As you may have heard, the devil is in the details, and this old adage definitely applies to filling out an Importer Security Filing (ISF) form. To avoid fines and other penalties, you must complete the form correctly in its entirety and there are quite a few details that are required that you may not understand or know where to get the information. This quick guide will explain the ISF form details to help you file your ISFs correctly and on time.

ISF 10 + 2 – Initial 10 Data Points

Most importers will need to complete what is referred to as an ISF 10 + 2 form, which includes 10 data points that the importer will provide and two data points that the ocean liner carrier will provide. The 10 pieces of information that you’ll need to worry about are as follows.

  1. Seller’s Name and Address – this is the name and address of the person or entity that is selling the goods that you’re importing. This information can be found on a commercial invoice.
  2. Buyer’s Name and Address – this is the name and address of the person or entity that is buying the goods you’re importing. If the goods are sold during transit, you are required to update the ISF filing with the new buyer information. This data can be found on a commercial invoice.
  3. Importer of Record EIN/IRS Number – as the importer, this is most likely your information, which includes the Employee Identification Number (EIN), Social Security Number, or other IRS number of the person or entity that is importing the goods. For Foreign Trade Zone (FTZ) shipments, the filer must provide their IRS number. Note that the Importer of Record (IOR) must match the importer who files the ISF or the Customs and Border Protection (CBP) agency will administer a penalty.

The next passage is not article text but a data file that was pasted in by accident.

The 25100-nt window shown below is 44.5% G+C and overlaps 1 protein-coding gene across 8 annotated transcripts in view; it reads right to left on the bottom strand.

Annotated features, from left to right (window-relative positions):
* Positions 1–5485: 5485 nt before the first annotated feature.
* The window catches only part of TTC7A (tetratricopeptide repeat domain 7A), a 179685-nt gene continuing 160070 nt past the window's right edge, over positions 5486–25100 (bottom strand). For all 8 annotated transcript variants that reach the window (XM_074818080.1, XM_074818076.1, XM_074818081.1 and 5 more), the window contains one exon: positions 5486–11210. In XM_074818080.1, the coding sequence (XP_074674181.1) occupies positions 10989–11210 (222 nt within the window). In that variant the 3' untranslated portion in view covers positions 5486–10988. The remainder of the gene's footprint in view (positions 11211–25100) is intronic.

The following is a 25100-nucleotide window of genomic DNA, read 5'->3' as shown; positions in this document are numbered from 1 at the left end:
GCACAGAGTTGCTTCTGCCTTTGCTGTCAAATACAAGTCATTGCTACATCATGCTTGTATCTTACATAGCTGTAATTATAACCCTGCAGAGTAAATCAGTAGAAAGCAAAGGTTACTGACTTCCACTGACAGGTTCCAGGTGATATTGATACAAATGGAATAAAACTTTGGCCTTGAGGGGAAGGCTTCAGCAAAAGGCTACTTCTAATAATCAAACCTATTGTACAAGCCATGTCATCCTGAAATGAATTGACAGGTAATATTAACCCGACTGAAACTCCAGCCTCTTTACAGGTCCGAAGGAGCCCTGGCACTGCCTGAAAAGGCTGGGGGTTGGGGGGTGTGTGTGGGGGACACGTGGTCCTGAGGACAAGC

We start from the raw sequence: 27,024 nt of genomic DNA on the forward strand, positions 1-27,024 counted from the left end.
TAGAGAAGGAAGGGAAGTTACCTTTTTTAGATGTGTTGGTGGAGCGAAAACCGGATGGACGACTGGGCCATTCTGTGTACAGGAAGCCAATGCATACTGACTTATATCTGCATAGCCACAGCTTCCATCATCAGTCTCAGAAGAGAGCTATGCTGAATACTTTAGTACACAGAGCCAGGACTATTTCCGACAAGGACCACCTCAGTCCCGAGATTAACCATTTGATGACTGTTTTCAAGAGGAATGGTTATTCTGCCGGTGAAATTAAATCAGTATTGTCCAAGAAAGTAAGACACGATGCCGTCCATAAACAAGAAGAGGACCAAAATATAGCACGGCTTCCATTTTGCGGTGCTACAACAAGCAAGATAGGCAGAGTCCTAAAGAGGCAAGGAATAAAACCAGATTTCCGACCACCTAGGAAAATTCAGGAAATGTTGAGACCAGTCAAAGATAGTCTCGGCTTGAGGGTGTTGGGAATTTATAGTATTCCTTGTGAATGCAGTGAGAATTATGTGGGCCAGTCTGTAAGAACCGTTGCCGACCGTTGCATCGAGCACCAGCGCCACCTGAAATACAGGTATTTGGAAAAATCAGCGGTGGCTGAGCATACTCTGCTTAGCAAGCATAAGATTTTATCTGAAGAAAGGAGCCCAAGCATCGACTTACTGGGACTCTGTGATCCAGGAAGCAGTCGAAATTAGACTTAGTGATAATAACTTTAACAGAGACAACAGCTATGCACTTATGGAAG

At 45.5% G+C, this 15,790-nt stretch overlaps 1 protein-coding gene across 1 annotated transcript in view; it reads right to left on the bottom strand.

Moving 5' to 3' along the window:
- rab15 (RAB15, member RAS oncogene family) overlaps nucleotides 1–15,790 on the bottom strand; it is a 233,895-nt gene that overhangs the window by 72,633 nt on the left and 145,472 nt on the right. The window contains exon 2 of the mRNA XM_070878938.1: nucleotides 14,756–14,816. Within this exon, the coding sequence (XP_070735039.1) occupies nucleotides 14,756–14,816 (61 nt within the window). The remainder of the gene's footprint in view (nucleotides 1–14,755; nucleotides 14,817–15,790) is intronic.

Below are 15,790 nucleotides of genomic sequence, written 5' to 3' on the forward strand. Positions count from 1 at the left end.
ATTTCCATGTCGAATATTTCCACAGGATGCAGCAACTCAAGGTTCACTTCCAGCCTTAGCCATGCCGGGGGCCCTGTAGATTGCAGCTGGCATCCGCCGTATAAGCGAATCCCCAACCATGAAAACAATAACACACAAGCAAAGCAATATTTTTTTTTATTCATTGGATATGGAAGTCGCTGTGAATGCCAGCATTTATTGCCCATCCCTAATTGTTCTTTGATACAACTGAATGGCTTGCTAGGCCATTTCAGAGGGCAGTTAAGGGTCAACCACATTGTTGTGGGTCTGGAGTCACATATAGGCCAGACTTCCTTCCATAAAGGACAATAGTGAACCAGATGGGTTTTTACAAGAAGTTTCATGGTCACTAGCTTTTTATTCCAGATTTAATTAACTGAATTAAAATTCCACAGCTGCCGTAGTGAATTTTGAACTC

4. Ultimate Consignee EIN/IRS Number – this is the EIN, SSN, or IRS number of the company or individual that is importing the goods.
  5. Manufacturer/Supplier Name and Address – this is the name and address of the final manufacturer, assembler, producer, or grower of the imported goods. It may also be the name and address of the company that supplies the final product.
  6. Ship To Name and Address – this is the name and address of the person or entity that is receiving the goods once they are released from customs. 
  7. Country of Origin – this is the country in which the imported goods were manufactured or produced.
  8. Harmonized Tariff Schedule Number (HTSN) – this is the number that the CBP has assigned to goods based on classification. This number allows the CBP to identify which class the products belong to and is usually an eight- or ten-digit number.
  9. Container Stuffing Location – this is the name, address, and contact information for the location where the goods were loaded into the shipping container. 
  10. Consolidator Name and Address – this is the name and address of the entity responsible for loading the container. 

Additional Two Data Points

The additional two data points required on an ISF form (for most importers) are the responsibility of the ocean liner. These two points are the following.

  1. Vessel Stow Plan – this is the plan the ocean liner has for stowing the containers on its ship during transit. It allows the CBP to better identify high-risk shipments and those that could be illegal.
  2. Container Status Messages – these are notes about any events surrounding the container, including its position on the ship and its contents. 


As you can see, the ISF form is fairly straightforward, but the required information must be present and correct. Learning how to complete this form correctly will make your job as an importer much easier.